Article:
A better challenge for a Galaxy Nexus would be the “Pocket to Picture to Post” challenge, which tests who can take a picture and post it to Facebook faster. Windows Phone's Facebook integration lets them upload a photo to Facebook in fewer steps than Android handsets. On the other hand, employees were warned that this isn’t a good challenge to pit against the iPhone 4S, because it has similar Facebook integration and a faster camera. To show you the extend to which Microsoft stacks the deck in their favor, they even warn against pitting this challenge against the mid-range HTC Status (the HTC “Facebook phone”) because the fast camera and auto-posting Facebook button would lead to a lot of free laptops.
Not only are the challenges rigged to be in their favor, but Mircosoft actually supplies a list of phones that you have to pick specific challenges for. How does an employee know what challenge to use? The guide encourages employees to spend time talking to challengers before hand, to ferret out what type of phone they have so they can pick a winning challenge.
This raises the question of whether in-store challenges are a good idea as conceived. With a $1,000 prize on the line and a much larger pool of potential challengers, Microsoft should have realized that sooner or later someone would figure out how to beat the system - especially since success depends on floor representatives memorizing a list of challenges and the correct phones to use them against. Human error was going to lead to a victory sooner or later. Microsoft also decided to take a picture of the "losers" of the in-store challenges; this makes for good theater, but if a customer like Sahas Katta feels cheated this type of public embarrassment will only encourage them come forward with their story.
On top of the potential for embarassment, it's no longer clear what exactly is being tested. In the original $100 CES challenge it was to lose once in a while - no one really thinks that Windows Phone is the best at everything, but by winning the majority of the time Microsoft's mobile OS came out looking good, and the challenge felt legitimate. With loses no longer really an option with $1,000 laptops on the line, Microsoft steered the challenge too far astray - if you have to exclude the HTC Status from some of your challenges, you aren't testing all-around speed and utility.
We all knew that the Smoked by Windows challenges were designed to show off the benefits of Live Tiles and other Windows Phone features (we wouldn’t expect them to create a challenge they would normally lose), but we think this part of the marketing campaign was poorly conceived. The high price of a loss required Microsoft to rig the challenges too much. Requiring employees to chat up a challenger ahead of time to discover his or her phone model so you can draw from a memorized list of the "right" challenges is bound to go wrong eventually - and even when it doesn't it smacks more of a parlor magician playing tricks on an audience than an actual comparison between phones.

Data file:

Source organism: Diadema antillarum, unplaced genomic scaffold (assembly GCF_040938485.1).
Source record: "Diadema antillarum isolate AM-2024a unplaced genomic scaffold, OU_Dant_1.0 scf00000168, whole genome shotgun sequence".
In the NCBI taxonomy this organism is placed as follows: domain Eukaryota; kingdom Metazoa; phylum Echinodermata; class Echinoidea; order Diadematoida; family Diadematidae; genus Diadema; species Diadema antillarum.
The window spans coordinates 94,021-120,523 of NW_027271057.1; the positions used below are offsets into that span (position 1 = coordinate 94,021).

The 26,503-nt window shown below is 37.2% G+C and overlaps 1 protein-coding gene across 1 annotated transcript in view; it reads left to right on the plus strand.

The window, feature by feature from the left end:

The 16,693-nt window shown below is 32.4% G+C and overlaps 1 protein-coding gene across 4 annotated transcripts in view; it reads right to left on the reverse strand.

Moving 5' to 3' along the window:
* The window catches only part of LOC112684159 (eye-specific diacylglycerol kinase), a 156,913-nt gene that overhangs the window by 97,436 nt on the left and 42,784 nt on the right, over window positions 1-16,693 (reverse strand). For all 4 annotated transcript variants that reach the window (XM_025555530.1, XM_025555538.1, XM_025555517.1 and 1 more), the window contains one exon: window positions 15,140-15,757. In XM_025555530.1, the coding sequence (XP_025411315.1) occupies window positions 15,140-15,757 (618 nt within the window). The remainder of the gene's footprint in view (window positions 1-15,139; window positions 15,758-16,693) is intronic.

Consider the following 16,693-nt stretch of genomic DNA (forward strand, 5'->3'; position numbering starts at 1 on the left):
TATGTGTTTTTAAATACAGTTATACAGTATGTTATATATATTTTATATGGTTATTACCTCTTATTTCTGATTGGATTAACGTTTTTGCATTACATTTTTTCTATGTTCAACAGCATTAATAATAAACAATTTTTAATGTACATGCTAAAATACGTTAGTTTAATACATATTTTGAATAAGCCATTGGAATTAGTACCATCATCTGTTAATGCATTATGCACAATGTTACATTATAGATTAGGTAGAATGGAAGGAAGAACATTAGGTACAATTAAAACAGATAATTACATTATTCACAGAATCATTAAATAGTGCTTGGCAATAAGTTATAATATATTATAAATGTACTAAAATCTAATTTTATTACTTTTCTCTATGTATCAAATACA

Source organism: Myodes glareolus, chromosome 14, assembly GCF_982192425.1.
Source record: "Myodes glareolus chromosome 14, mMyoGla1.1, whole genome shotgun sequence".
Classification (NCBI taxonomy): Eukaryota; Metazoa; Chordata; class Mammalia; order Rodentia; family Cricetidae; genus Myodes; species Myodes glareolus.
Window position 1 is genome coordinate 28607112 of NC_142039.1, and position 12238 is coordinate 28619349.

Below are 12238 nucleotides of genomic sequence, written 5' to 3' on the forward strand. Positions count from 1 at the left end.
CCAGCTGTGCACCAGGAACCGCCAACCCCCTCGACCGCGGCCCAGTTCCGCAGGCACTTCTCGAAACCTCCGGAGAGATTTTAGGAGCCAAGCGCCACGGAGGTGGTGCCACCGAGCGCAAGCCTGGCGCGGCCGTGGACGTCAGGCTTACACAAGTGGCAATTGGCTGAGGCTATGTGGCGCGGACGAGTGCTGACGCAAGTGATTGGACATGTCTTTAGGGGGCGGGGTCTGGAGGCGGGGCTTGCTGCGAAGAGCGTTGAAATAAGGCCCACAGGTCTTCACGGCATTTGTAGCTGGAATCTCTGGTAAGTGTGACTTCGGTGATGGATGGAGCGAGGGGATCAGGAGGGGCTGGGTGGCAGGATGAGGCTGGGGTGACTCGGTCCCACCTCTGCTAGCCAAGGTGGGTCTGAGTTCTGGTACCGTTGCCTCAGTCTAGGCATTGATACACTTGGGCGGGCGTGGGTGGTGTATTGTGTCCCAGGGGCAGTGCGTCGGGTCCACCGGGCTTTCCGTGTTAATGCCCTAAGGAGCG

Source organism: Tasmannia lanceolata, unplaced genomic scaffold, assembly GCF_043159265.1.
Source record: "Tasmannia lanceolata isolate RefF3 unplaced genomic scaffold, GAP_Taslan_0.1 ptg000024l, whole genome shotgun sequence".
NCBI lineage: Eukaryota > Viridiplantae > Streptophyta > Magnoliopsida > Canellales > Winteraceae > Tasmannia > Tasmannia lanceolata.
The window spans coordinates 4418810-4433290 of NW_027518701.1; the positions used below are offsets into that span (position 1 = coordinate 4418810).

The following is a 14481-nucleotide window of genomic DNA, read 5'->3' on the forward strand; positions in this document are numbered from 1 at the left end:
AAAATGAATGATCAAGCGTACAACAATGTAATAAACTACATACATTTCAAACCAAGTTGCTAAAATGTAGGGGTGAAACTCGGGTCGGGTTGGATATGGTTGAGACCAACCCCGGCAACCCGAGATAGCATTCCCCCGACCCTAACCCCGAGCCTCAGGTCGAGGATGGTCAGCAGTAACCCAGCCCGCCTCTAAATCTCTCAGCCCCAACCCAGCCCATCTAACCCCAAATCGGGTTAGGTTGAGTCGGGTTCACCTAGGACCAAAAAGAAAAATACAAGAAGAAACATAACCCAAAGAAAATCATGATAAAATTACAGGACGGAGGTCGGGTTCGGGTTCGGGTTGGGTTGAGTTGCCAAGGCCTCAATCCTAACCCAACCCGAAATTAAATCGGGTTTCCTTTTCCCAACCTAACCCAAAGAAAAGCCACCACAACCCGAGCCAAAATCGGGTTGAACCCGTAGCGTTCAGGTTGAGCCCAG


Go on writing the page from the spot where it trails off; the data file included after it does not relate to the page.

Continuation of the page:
I popped over to the MS store near me only because I wanted to trade in my N1. Needless to say, they stack the competition in their favor, like the weather challenge. They said they'll call me in about 4 weeks when the phone comes in. We will see if I ever receive the phone.
Condoms, Rose! Condoms! Condoms! Condoms! - Dorothy Zbornak
It is amazing that Microsoft stores are still doing this as of Tuesday. Clearly, all the stores have run out of stock. The backorders probably number in the hundreds for each outlet. Hopefully, everybody gets a phone otherwise there will be lots of complaining. The whole challenge has been pretty casual as there have been reports of stores allowing devices that are not even working properly, non-smartphones, and phones that cannot even complete the testing tasks. Today it was common for people waiting in line for hours. Wonder if Microsoft is prepared to go the 2 more days. By then, stores will have had waiting lists in the thousands.
Microsoft retail stores are still taking down names, and it looks like the promotion will run the full course until the end of Thursday. Hope they are good at managing all the people's information and giving eveybody a phone. My guess is that Microsoft hopes that all these WP7 phones end up in new WP7 end-user hands rather than just put for auction.